Instead of being forced to work wherever a desktop computer delegates, vSpatial allows employees to slip on a virtual reality headset and work with as many monitors as they would like to set up in their virtual workspaces. Once they log off at the end of the day―which in this case is achieved by taking off the headset―the workspace vanishes, taking the clutter of a traditional desk space with it.
Easier too, are virtual meetings. Employees no longer have to appear on a Zoom call with video shown―something that has been shown to exhaust workers and hurt the environment. With vSpatial, employees can join virtual meeting rooms with avatars that look like them. There’s even spatial audio, says Platt, where employees are able to hear which side of the virtual conference room someone is speaking from without any lag, preventing the awkward pauses that have become customary on Zoom.
Platt says the industry is moving at an alarming speed and that the launch of the vSpatial is the perfect example of where the industry is headed. “We launched on the Oculus Rift in October 2017,” says Platt. The Oculus, he says, was one of the first VR headsets on the market, originally to be used as a niche gaming device similar to the Nintendo Switch. At the time, using the headset for something such as remote work was completely unheard of, so the vSpatial app was not permitted to be available for download in the Oculus store.
“It took a lot of convincing to get Oculus to allow apps that were not games,” says Platt. “That’s changed a lot with this push towards remote work and [greater VR capabilities]. Now, Oculus sees this as a huge opportunity to transform VR into something way more than a gaming platform.”
With large companies like Oculus on board and teaming up with companies like vSpatial, users could use their headsets to train surgeons, attend conferences, and enjoy entertainment experiences like the one James Jensen, founder and CEO of JUMP, is building in Silicon Slopes.
Hyperreality experiences will transform entertainment
Using only a bodysuit and a specialized headset, consumers at JUMP can experience the thrill and excitement of base jumping, without any of the risk for injury.
Using knowledge from his previous endeavor at The Void, a VR experience company with locations around the country, Jensen was able to create a new type of realities experience that further blurs the lines between what’s real and what isn’t. He calls it “hyperreality” (HR) and unlike VR or AR, the experience is so seamless that the user’s brain has a hard time distinguishing between what’s real and what’s not.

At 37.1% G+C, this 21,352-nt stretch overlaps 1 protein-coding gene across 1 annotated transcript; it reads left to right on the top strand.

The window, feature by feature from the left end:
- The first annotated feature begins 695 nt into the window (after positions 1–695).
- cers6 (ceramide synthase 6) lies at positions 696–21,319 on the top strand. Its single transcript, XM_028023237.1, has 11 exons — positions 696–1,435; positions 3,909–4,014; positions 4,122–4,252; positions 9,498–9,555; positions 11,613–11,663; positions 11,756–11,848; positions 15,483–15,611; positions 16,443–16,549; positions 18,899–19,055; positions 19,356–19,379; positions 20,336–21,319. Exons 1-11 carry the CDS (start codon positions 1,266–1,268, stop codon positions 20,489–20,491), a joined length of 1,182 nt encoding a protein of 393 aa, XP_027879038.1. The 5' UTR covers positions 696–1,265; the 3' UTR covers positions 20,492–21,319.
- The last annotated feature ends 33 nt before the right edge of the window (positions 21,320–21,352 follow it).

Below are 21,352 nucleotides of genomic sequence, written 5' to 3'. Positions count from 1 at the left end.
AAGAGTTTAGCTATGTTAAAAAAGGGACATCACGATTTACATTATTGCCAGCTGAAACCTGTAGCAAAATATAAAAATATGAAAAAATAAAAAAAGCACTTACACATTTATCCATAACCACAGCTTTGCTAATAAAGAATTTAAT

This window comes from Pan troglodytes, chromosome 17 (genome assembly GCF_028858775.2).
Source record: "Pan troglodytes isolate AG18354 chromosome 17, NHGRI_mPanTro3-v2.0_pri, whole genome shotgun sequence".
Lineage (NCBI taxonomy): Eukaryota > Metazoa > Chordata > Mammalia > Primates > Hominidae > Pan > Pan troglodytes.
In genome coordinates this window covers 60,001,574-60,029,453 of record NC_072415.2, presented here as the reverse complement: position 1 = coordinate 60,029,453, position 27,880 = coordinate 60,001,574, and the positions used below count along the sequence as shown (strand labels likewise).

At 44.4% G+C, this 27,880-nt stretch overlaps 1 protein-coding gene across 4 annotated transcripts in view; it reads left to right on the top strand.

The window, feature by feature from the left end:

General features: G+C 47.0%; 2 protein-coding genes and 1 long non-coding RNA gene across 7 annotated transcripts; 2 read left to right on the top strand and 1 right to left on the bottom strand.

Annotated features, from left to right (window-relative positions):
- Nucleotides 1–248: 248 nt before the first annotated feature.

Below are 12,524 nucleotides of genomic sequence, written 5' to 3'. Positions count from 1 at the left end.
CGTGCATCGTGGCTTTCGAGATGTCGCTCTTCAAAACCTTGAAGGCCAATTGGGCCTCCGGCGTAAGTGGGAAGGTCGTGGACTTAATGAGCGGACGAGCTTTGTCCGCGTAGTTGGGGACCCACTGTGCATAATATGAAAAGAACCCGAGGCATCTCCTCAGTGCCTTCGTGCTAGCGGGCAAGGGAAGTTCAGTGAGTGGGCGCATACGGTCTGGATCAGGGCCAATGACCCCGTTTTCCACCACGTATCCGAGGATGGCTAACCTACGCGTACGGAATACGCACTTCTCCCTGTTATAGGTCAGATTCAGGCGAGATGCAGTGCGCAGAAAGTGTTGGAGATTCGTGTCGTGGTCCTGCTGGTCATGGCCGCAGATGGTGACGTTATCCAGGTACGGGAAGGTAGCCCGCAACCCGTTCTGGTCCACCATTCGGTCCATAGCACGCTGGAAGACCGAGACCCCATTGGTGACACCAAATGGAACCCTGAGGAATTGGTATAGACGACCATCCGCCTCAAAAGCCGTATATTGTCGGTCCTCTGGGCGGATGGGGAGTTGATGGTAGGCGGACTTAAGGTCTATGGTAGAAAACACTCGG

“I always thought, ‘man I wish I could go base jumping,’ it looked like so much fun,” says Jensen. “We wanted to build JUMP so that your body was in control of the experience, just as it is in reality. The machine [we built] watches everything happening around you. It actually watches you, anticipates your moves, and then makes decisions based off of it.”
The result, Jensen says, is a virtual experience so vivid that it creates real memories as if the experience actually happened. “There’s this combination of visual physical facts as well as visuals, audio, and a whole bunch of other things [that, paired with HR], you can get into this space where you know where you make the reality so real it’s almost captured like a real memory.”
Jensen imagines this is only the beginning. “The industry is really going through its infancy right now. And I hope JUMP really redefines what virtual reality is,” he says. “Hopefully, [people will see] it’s something bigger than video games or entertainment. There’s a lot coming in the future, we’re literally going to create The Oasis and all of that stuff from Ready Player One.”
Jensen predicts a future where VR, AR, and HR technologies transform countless industries. The field of digital medicine, for one, uses virtual apps such as the one being developed by Akili Interactive―the first FDA-approved video game “prescription” for ADHD in children―to treat cognitive impairments.
“You know, the masses think [these experiences are for] video games and gaming nerds who want to shoot zombies, but it’s really completely different,” says Jensen.
Platt agrees, “It really does give you this power to truly immerse yourself in an entirely different place, just by putting on a headset. The experience is really, really empowering.”